Chocolate. It’s rich, creamy and considered to be “the food of the gods” by the ancient Aztecs, as well as medicine used by early Europeans. It’s given to friends and loved ones as a special treat or in celebration, but it’s also something we indulge in during times of sadness, stress and frustration.
Chocolate goes with everything – except weight loss. Or does it? While an eating plan that includes chocolate might sound too good to be true to those trying to maintain or lose weight, it actually is possible to enjoy chocolate as part of a healthy diet.
What is beneficial about chocolate?
Answer: a lot of things, actually! Studies have found that dark chocolate, specifically, can promote heart health and improve blood circulation, helping to restore flexibility to arteries while also preventing white blood cells from sticking to the walls of blood vessels. Plus, dark chocolate is packed with minerals like potassium, zinc, selenium, and iron.
Chocolate also makes you feel good! It contains phenylethylamine (PEA), a chemical that encourages your brain to release those feel-good endorphins. At the same time, chocolate contains flavonoids like quercetin, which is a potent antioxidant that protects our cells against damage from free radicals.
Normal and necessary bodily functions, such as breathing, drinking, and eating, encourage the formation of free radicals that cause oxidative stress. However, too much oxidative stress can lead to a host of health concerns like heart disease and cancer. Flavonoids may help protect against diseases associated with oxidative stress.
Chocolate can offer many health benefits, but if you’re more of a milk chocolate fan, you’ll most likely miss out on those benefits. The highest levels of flavonoids are found in natural cocoa powder. United States law only requires up to 10 percent cocoa solids in our milk chocolate, so you’re getting more sugar and fat than anything else.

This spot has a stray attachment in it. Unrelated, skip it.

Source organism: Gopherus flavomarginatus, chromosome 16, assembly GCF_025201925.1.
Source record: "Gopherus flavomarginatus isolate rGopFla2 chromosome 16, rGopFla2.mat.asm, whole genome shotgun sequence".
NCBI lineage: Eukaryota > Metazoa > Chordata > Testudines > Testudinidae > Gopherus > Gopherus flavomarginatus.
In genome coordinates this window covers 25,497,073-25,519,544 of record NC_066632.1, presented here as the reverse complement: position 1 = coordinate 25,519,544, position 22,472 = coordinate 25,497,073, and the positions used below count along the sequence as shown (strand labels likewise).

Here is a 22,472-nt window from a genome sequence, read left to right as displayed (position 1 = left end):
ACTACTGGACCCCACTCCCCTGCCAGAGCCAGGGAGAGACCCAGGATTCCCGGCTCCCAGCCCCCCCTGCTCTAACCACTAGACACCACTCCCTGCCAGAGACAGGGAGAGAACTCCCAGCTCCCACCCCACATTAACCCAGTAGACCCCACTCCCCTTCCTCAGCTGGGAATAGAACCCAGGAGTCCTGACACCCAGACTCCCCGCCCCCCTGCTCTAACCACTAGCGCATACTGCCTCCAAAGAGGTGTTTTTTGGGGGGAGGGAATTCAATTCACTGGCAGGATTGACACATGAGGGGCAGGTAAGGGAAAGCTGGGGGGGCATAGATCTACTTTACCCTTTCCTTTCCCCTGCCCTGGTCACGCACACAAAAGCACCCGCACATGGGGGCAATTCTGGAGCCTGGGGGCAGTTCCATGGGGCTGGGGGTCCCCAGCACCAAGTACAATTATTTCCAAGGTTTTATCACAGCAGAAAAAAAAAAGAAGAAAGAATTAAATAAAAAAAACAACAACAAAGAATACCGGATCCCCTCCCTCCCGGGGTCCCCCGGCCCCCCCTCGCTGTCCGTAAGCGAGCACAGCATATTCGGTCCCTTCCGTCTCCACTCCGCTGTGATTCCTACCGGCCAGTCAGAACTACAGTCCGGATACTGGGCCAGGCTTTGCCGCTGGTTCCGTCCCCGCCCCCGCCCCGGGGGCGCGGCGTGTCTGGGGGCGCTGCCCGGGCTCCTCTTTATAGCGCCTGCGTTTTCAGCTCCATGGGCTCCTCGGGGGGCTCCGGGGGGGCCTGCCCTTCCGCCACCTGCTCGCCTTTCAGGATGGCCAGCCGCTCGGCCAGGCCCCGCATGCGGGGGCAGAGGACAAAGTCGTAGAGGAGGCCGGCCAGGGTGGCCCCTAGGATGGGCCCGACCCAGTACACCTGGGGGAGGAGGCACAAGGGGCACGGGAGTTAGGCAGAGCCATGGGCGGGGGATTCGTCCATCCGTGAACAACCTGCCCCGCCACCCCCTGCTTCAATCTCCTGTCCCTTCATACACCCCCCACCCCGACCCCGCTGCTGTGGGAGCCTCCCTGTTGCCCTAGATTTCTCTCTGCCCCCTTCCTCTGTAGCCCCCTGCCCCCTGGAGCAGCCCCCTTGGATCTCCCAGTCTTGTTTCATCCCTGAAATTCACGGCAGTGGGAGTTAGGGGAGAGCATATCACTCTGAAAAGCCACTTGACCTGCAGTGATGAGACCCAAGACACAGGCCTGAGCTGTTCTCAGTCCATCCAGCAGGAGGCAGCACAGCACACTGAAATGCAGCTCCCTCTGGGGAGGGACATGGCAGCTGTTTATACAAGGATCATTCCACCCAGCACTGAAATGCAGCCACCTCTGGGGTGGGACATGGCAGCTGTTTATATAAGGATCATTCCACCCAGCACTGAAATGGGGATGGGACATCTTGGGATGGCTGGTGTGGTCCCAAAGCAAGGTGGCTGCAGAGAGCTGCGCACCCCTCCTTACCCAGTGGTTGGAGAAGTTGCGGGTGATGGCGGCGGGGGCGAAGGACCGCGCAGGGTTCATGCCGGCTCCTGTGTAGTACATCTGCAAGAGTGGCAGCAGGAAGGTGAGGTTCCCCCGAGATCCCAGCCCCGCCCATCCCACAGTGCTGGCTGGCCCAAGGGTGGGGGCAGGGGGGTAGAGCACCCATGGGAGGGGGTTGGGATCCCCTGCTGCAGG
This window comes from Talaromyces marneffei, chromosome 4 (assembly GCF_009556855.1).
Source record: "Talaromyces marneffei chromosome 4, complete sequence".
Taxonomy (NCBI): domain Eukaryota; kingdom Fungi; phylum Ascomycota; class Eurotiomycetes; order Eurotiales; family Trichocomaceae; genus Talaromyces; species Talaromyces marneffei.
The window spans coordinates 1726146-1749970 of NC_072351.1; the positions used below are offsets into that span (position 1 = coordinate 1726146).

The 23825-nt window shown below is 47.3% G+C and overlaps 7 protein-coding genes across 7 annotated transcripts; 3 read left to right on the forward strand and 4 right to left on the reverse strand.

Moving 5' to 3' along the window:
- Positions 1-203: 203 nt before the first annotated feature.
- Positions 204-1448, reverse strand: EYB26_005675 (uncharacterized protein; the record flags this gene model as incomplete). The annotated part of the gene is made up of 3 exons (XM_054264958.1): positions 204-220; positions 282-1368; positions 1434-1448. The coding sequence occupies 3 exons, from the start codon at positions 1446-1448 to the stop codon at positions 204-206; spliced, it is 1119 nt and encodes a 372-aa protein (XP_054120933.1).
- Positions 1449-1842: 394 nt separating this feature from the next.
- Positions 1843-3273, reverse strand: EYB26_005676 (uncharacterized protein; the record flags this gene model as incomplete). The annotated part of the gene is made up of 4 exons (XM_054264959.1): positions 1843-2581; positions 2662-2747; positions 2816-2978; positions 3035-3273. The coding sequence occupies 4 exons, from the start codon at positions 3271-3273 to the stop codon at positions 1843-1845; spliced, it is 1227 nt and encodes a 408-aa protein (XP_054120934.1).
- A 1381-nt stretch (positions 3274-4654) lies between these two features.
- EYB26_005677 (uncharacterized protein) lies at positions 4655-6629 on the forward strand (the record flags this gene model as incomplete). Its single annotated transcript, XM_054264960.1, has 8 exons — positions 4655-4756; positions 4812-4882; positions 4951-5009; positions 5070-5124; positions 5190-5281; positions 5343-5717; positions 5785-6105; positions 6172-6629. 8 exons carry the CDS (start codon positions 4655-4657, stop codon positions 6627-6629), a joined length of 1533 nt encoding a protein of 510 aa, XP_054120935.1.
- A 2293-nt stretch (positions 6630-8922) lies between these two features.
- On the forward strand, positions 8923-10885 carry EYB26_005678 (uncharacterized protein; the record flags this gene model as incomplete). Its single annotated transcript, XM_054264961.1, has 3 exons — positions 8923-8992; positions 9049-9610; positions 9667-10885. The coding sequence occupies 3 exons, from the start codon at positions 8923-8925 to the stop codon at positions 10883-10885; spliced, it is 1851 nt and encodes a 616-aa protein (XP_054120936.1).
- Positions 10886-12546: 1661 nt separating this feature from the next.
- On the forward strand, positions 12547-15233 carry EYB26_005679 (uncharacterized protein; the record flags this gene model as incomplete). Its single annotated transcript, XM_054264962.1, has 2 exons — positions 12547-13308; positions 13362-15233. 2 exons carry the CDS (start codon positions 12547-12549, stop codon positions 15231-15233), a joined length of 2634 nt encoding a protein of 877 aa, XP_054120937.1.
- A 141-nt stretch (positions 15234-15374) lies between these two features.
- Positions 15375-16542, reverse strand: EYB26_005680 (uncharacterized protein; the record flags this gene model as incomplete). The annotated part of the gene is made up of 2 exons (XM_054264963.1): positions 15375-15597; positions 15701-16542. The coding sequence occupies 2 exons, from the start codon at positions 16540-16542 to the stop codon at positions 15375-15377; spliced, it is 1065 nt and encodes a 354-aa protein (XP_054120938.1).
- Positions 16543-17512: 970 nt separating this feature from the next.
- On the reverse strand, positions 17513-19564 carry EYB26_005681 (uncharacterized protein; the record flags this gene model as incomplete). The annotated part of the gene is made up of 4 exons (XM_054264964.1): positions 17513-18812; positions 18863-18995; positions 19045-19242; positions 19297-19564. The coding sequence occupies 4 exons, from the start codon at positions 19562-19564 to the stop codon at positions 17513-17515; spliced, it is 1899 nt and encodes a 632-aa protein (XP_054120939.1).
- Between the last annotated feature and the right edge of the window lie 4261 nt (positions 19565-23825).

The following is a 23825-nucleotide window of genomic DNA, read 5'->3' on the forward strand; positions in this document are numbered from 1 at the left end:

Instead of denying yourself chocolate, make room for it in your diet.
If you love chocolate, don’t deprive yourself of it. Include dark chocolate in your daily or weekly calorie allotment, and enjoy the treat guilt-free. If you want to add a few squares in after a meal, squeeze in more physical activities. And if you’re afraid of going overboard on the chocolate, buy snack-sized treats or split a bar with a friend or loved one.
Try chocolate alternatives.
There is no denying that chocolate is high in sugar, fat, and calories. Even the organic superfood and raw versions aren’t calorie-free! With that being said, it’s not a bad idea to get innovative with chocolate and play around with substitutions that may be lower in calories but also higher in nourishing ingredients.
Raw cacao is an excellent place to start! You can make cacao-based mousses with avocado, cacao powder, frozen bananas, and unsweetened almond milk. You can also try hot chocolate with higher quality cacao, which has a richer cacao taste and less sugar than regular hot chocolate. You can even use unsweetened cacao powder in a chili or barbeque sauce. This way, you will reap more of the health benefits of cacao.
Eating things with your chocolate.
If you are the type of person who buys a chocolate bar with the intention of just eating a few squares, pay extra attention to how much you’re really eating. Research shows that chocolate consumption can be hard to stop at just one square because most people go for sugary versions that have more sugar than nutrients, leaving them unsatisfied. Pair your chocolate with a slice of cheese and fresh fruit or a nut-based trail mix for a snack that’s sweet but also satiating.
With the right kind of chocolate and in the right amount, you can still enjoy this decadent treat as a part of your healthy diet and lifestyle!
Recipe: Creamy Green Strawberry Dream Serving in this recipe:1
- Calories: 236.6
- Total Fat: 3.6 g 5.5%
- Saturated Fat: 0.4 g 1.9%
- Cholesterol: 0 mg 0%
- Sodium: 358.7 mg 14.9%
- Total Carbs: 45.7 g 15.2%
- Dietary Fiber: 9.9 g 39.4%
- Sugar: 22.1 g
- Protein: 8.1 g 16.2%
- Vitamin A: 481.9% Vitamin C: 244.1%
- Calcium: 68.5% Iron: 26.1%
* Percent Daily Values are based on a 2,000 calorie diet. Your daily values may be higher or lower depending on your calorie needs.